SpMTV can be similarly performed using an ƒ1W1R kernel, which assigns a warp of threads to process the block. FIGS. 20A-20B are flow diagrams showing a routine 260 for performing SpMTV by an ƒ1W1R kernel for use in the routine 170 of FIG. 15 in accordance with one embodiment. The routine 260 can be used for performing SpMV on either PSCCR or PCSR encodings. An iterative processing loop is started for all launched warps in the kernel (step 261). The launched warps and the threads in the launched warps execute in parallel with each other, and thus when the description below references one of the warps or one of the threads, all other launched warps or threads execute the steps of the routine 260 in parallel at the same time until the execution of one of the threads or warps is stopped (such as in step 281 below).

Local sharing is initiated between all threads in the same warp, allowing the threads to share results of computation described below in steps 270-272 (step 262). Rank of a column assigned to one of the warps is obtained by using the function warp_id( ) to obtain the unique global id of one of the warps, and adding to the unique global id to the value of rmin, rank of first column of partition to which the rank is assigned as described above with reference to FIG. 18; the result of the addition is the rank of the column assigned to the warp and is denoted using the variable r (step 263). The value of r can be compared to rmax, a variable that equals the rank of the first column of the next partition, partition k+1, given by A′o[k+1]; the comparison is optional when the number of warps launched equals the number of columns in the partition k (rmax−rmin). If r is less than rmax (step 264), the id j of the r-th ranked column is identified in the mapping array A′m (step 265). If r is not less than rmax (step 264), the routine 260 moves to step 281 described below. A local id (id within the warp) of one of the threads in the warp is obtained, such as by using the function warp_thread_id( ), and is denoted using the variable t (step 266). An index of first non-zero entry assigned to that thread is obtained by adding the value of an entry for the j-th column in the A′c array to t; the result of the addition is denoted using the variable i (step 267). The next (j+1) entry in the A′c array is located and set as a variable imax (step 268). Unless the j-th column is the last column in the matrix, the next entry in the A′c array is the index in the A′vr (or A′v) array of the first non-zero entry in (j+1)-th column; if the j-th column is the last column in the matrix, the next entry in the A′c array is the total number of entries in the A′vr (or A′v) array. A local summation calculator, a function for summing together results of multiplication of the values of the non-zero arrays described in step below, is initialized by setting the value of the sum at zero (step 269). If i is less than imax (step 270), multiplication and addition computations are performed on the value of i, with the operation depending on whether the encoding on which SpMTV is performed is PSCSC or PCSC (step 271). If the encoding is PSCSC, the computation is performed according to the equation:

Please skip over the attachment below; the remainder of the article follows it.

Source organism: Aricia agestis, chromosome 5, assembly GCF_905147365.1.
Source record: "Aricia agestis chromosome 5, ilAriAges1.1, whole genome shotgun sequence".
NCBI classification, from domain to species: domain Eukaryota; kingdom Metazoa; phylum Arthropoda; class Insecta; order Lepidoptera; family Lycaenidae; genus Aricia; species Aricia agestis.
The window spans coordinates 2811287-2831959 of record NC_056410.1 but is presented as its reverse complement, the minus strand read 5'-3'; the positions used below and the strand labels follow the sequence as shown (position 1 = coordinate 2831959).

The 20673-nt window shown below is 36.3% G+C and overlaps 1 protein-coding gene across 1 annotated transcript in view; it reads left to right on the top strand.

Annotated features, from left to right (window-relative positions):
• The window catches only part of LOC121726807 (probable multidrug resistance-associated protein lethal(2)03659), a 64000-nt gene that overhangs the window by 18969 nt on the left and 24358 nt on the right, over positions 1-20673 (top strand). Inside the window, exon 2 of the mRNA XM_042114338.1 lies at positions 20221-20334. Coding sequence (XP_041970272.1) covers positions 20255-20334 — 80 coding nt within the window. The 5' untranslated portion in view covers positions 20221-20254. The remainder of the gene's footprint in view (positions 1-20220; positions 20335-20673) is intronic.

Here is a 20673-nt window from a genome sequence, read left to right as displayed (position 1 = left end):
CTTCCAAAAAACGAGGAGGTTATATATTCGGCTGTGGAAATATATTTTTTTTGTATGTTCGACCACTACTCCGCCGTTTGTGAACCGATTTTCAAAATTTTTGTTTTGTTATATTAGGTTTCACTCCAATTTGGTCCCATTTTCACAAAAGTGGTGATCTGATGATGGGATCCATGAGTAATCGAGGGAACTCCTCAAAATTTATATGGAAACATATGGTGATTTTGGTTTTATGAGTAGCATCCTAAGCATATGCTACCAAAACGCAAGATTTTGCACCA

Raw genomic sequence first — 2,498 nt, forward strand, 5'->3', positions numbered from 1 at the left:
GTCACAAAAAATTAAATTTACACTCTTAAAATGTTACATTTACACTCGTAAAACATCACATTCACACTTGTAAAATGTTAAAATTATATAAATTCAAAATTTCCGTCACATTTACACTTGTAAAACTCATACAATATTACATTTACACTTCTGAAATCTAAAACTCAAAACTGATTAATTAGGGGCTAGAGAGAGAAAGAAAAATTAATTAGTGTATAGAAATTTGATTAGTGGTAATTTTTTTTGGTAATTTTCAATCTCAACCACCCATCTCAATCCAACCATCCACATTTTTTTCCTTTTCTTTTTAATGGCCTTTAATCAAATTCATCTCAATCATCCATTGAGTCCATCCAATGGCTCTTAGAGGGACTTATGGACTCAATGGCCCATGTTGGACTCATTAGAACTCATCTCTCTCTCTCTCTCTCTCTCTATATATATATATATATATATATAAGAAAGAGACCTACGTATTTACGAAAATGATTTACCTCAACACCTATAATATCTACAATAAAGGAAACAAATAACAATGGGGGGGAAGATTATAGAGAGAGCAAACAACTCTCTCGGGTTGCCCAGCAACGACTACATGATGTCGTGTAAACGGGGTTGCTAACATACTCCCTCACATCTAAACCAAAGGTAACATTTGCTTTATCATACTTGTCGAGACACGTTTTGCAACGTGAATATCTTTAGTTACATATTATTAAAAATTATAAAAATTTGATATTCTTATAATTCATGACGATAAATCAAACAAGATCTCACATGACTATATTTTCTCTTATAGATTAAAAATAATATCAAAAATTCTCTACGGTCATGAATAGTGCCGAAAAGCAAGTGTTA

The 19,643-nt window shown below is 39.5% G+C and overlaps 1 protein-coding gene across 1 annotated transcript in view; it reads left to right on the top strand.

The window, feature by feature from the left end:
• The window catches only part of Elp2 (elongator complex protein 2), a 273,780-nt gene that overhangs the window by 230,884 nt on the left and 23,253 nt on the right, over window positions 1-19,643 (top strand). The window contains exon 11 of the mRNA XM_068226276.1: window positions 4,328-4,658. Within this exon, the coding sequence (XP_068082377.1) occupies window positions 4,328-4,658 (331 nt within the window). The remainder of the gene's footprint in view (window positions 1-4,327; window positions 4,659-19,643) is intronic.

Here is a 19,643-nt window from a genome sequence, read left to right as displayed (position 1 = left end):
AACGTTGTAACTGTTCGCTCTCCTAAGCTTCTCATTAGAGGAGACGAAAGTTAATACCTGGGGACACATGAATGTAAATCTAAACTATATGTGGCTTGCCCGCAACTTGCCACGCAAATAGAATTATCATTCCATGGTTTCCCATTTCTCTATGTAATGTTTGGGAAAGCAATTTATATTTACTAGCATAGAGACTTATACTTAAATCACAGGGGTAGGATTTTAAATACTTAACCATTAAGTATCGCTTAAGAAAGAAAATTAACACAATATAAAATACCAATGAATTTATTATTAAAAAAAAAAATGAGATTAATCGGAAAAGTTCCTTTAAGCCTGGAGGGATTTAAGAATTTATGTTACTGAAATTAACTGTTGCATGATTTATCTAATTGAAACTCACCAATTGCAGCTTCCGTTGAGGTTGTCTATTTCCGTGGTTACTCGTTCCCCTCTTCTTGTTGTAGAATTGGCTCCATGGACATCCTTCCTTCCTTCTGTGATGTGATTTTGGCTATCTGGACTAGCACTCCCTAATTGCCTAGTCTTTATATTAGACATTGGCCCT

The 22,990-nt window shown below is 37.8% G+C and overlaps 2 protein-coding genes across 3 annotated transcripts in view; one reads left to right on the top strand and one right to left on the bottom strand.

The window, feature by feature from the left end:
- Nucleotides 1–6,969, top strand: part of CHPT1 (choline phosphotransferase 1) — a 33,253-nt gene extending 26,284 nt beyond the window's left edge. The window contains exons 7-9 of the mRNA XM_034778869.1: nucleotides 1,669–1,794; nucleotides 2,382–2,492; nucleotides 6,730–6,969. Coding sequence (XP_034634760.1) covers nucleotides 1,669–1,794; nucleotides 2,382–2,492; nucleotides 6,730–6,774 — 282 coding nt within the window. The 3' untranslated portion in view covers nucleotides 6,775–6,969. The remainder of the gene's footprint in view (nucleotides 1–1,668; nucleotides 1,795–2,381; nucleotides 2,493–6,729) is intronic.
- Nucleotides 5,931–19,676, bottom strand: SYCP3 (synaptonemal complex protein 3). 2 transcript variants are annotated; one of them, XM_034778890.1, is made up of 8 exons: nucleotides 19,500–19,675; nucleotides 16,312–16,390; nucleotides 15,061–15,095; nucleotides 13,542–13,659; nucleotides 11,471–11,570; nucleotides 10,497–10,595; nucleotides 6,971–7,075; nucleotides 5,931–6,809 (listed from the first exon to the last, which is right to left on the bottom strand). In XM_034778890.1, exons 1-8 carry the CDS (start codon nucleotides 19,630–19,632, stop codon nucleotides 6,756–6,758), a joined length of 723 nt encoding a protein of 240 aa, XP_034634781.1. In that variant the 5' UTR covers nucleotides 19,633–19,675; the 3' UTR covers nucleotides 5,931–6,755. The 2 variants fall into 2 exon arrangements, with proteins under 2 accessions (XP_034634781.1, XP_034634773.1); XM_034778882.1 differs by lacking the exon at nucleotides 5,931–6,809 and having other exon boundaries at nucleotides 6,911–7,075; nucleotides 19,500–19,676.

sum←sum+A′vr[iv×x′[A′vr[ir],
where the value stored in the element of the A′vr array with the index i is multiplied by the element of x′ whose index is the index of the row stored in the A′vr element with the i-th index and the result of multiplication is added to the sum of results of multiplication performed during previous iterations of the step 271. Alternatively, if the encoding is PCSC, the computation is performed according to the formula: